- Curricular Initiatives
- The Botwinick Prize in Business Ethics
- The KPMG Peat Marwick / Stanley R. Klion Forum
- The Paul M. Montrone Seminar Series on Ethics
- Military Initiative Programming
- Leadership and Ethics Week
- Diversity and Inclusion for All
- Leadership Conference
- Diversity, Equity, and Inclusion (DEI) Academic Conference
- Restoring Trust: New Realities and New Possibilities for Business Leadership
- Conscious Capitalism: How Ethical Executives Move the Needle Forward, One Business Decision at a Time
- Lucy Quist: A Global Role Model for Business Leadership
- Two Industry Pioneers Lead the Change for Clean Energy
- The Great Debate on the Ethics of Pricing in the Drug Industry
- Leading With Courage: Top Industry Trailblazers Discuss Pathways to Restoring Trust in Business
- Innovation and the Value of Privacy
- Events Calendar
- Ethical Insights
- Support Us
New York – Depression is one of the most common mental health issues in the United States, affecting the lives of over 17 million Americans suffering from it with over 800,000 people dying from suicide annually, according to the World Health Organization (WHO). While long held stigmas around mental health are being torn down, dependency on technology to accurately predict depression is on the rise. Recent advances in mobile sensing technologies and machine learning have sparked hope and optimism among scientists that claim predictive modelling could revolutionize the way depression assessments are conducted. But research from Sandra Matz, the David W. Zalaznick Associate Professor of Business at Columbia Business School, warns that the swift shift to technologies like GPS sensors and machine learning as predictors – without first validating them in the general population – is having a lasting impact on accuracy.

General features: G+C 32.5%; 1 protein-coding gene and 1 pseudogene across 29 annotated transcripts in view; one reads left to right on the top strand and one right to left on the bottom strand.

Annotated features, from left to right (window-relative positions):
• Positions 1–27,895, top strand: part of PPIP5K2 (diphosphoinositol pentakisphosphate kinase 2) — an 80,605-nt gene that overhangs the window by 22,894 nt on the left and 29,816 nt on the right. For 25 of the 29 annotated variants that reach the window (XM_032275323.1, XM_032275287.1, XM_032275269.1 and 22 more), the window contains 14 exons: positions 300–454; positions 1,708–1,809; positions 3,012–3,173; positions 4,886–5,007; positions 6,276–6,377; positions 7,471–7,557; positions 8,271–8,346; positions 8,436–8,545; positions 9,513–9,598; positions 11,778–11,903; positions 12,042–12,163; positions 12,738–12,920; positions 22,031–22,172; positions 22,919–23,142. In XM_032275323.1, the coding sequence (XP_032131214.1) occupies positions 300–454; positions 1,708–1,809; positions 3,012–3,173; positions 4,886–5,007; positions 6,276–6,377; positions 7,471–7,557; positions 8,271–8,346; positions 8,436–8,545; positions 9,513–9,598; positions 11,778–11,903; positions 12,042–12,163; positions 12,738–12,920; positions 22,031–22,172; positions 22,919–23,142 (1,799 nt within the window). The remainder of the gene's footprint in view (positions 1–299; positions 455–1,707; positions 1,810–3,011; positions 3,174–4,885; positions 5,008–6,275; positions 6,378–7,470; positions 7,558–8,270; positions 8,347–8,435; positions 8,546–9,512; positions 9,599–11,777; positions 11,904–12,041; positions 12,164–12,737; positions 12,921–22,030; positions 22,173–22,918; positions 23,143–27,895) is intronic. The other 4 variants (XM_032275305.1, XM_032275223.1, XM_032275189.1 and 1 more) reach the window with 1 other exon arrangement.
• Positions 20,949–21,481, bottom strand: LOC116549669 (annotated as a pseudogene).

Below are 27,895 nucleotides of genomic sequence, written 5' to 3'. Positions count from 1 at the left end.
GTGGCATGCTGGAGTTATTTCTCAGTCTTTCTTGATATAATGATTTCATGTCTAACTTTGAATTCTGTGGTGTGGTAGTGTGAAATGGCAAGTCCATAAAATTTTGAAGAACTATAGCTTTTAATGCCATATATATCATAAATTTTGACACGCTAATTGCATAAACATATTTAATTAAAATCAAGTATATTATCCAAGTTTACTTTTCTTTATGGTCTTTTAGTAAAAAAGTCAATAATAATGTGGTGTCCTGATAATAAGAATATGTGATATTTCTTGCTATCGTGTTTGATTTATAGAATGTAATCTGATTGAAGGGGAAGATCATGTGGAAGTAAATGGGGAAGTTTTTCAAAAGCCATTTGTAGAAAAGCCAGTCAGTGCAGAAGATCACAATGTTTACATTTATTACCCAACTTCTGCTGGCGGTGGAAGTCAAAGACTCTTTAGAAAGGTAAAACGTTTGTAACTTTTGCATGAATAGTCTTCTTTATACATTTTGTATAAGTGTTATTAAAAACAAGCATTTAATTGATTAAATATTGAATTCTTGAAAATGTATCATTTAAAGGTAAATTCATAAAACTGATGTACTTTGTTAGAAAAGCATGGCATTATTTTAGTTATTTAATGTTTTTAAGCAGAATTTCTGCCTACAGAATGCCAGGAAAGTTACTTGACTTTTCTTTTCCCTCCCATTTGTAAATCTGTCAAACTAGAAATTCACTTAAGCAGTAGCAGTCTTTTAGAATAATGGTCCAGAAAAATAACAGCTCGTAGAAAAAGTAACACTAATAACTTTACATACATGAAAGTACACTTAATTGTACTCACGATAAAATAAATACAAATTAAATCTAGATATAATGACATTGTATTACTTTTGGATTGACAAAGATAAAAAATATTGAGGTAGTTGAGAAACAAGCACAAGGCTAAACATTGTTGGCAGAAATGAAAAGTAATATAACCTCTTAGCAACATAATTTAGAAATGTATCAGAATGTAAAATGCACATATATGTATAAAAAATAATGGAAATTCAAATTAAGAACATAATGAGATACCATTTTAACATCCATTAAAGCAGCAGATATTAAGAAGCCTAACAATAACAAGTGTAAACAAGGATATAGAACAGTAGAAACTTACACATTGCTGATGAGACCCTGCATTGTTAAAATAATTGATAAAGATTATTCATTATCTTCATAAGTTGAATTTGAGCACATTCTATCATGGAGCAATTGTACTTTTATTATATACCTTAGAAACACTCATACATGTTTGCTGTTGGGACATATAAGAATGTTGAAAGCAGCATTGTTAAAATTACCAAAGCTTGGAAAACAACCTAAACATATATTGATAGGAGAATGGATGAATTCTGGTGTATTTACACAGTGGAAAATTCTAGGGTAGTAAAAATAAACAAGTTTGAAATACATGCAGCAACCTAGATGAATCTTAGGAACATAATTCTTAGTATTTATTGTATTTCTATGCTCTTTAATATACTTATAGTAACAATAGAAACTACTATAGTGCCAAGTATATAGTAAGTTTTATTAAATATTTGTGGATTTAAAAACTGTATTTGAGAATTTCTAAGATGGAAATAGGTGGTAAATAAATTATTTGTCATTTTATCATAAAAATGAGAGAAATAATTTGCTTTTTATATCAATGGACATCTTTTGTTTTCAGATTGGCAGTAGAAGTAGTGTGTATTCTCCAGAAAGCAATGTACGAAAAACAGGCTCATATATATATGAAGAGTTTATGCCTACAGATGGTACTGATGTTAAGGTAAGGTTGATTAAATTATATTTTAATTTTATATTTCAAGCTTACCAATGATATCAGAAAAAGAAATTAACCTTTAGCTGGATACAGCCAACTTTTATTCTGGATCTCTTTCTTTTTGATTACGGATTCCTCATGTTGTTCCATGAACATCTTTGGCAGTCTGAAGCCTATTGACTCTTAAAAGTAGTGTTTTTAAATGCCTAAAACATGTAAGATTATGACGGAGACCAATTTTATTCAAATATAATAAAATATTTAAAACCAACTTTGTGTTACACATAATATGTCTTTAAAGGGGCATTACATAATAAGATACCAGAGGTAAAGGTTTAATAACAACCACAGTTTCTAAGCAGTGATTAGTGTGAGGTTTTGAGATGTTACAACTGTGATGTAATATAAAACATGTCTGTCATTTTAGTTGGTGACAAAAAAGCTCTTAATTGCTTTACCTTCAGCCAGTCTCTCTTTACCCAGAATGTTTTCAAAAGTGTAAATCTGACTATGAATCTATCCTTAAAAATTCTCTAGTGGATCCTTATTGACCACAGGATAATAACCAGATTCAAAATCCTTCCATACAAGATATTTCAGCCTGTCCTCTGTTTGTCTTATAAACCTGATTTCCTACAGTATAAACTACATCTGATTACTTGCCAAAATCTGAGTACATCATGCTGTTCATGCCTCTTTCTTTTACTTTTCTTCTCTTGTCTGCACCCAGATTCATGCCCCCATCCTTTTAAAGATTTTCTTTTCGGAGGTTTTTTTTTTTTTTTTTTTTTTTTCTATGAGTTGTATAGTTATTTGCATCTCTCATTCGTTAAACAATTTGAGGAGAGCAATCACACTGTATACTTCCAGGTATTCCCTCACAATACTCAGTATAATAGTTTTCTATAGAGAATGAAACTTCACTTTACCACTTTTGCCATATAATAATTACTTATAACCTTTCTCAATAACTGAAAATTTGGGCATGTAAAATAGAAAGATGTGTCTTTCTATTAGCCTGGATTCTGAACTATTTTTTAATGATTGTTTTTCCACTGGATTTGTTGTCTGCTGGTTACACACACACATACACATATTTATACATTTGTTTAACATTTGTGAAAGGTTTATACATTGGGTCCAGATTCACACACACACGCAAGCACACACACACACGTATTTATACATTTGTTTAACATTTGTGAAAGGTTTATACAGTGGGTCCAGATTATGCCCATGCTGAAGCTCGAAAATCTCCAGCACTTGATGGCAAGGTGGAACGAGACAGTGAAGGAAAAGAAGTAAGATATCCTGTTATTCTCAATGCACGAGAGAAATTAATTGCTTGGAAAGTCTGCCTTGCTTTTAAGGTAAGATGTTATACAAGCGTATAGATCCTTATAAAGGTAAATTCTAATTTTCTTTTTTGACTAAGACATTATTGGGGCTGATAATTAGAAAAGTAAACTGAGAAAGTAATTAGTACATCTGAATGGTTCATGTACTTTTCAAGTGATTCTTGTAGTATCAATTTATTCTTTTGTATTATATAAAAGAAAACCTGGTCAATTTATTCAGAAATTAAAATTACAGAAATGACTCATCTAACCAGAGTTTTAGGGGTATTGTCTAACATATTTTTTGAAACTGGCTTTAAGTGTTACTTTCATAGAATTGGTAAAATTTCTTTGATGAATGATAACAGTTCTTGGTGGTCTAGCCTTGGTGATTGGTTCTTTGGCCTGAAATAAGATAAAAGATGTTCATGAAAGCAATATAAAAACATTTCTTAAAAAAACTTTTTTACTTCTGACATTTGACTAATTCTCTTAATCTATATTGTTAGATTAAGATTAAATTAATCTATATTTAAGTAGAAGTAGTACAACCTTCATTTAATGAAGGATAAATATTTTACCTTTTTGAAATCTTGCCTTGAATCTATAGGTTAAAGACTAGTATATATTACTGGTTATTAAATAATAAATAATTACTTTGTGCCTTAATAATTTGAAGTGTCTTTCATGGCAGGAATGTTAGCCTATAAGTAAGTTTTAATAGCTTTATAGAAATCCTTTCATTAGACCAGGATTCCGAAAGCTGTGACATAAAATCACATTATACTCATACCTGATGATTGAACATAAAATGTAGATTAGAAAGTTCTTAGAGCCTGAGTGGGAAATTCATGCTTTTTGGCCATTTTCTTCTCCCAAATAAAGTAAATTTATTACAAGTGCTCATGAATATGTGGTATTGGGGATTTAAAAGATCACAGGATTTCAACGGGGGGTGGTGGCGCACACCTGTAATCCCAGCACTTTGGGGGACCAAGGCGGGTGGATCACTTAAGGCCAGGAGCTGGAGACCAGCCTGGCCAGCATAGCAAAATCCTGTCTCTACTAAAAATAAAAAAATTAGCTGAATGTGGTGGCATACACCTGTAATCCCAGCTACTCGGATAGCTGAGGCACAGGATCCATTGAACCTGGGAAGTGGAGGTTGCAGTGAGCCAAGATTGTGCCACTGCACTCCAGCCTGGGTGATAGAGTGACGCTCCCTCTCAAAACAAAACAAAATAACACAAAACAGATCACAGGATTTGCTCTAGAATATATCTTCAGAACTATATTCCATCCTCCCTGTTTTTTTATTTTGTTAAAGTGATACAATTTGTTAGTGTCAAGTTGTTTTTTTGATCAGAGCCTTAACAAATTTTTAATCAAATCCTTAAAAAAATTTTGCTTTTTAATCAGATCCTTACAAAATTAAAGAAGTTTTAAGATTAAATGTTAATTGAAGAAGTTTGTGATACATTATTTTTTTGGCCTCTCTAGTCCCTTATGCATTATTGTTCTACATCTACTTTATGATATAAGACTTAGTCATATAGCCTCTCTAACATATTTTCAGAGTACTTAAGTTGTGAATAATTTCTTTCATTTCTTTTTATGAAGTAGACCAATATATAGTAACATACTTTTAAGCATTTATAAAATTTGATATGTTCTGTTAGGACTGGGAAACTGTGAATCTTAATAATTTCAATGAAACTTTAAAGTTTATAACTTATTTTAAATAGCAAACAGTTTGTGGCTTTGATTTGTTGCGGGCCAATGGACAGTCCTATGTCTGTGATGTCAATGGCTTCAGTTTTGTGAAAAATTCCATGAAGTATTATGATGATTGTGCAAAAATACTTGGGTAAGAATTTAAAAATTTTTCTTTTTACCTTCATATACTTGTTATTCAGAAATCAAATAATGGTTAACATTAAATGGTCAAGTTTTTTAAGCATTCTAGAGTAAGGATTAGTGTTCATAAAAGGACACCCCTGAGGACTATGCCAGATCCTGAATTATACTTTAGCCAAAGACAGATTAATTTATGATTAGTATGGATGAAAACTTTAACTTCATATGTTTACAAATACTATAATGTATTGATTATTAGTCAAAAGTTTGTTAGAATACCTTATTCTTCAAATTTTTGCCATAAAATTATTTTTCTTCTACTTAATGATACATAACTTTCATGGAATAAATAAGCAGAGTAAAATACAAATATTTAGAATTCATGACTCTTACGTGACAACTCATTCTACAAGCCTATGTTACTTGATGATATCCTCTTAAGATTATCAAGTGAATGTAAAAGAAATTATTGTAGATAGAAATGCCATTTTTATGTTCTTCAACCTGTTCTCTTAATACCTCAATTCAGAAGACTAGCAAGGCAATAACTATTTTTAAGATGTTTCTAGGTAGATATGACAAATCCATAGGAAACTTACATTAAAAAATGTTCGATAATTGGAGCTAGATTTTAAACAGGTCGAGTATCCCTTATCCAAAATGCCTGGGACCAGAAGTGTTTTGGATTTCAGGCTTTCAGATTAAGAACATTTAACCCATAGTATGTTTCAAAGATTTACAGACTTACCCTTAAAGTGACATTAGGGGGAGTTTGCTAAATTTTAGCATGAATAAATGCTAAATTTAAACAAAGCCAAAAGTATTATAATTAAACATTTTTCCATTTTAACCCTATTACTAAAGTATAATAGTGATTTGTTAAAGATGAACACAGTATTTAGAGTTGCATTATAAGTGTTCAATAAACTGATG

The study Depression predictions from GPS-based mobility do not generalize well to large demographically heterogeneous samples, that was led by Sandrine Müller and Xi (Leslie) Chen from Columbia University, analyses over 57 million GPS data points to show that the same procedure that leads to high prediction accuracy (approx. 80%) in homogeneous student samples, leads to much lower accuracies in a U.S.-wide sample using heterogeneous socio-demographics (approx. 60%). Notable, even training the classification model on more homogeneous subsamples -- including similar age, similar city, and daily schedules -- did not substantially improve prediction accuracy either.
Overall, the researchers’ ﬁndings challenge the notion of applying mobility-based predictions of depression at scale. While the findings suggest that mobility patterns can indeed reveal information about mental health, they suggest that findings generated on small, homogenous student populations might not easily generalize to the broader population. Without proper validation, the implementation of smartphone-based diagnostic tools could, in fact, cause more harm than good: Inaccurate diagnostic output could both prevent individuals from seeking out the right venues for further diagnostic assessment and treatment as well as unnecessarily bind scarce resources.
To learn more about the cutting-edge research being conducted at Columbia Business School, please visit www.gsb.columbia.edu.
About the researcher
Sandra Matz takes a Big Data approach to studying human behavior in a variety of business-related domains. She combines methodologies from psychology and computer...Read more.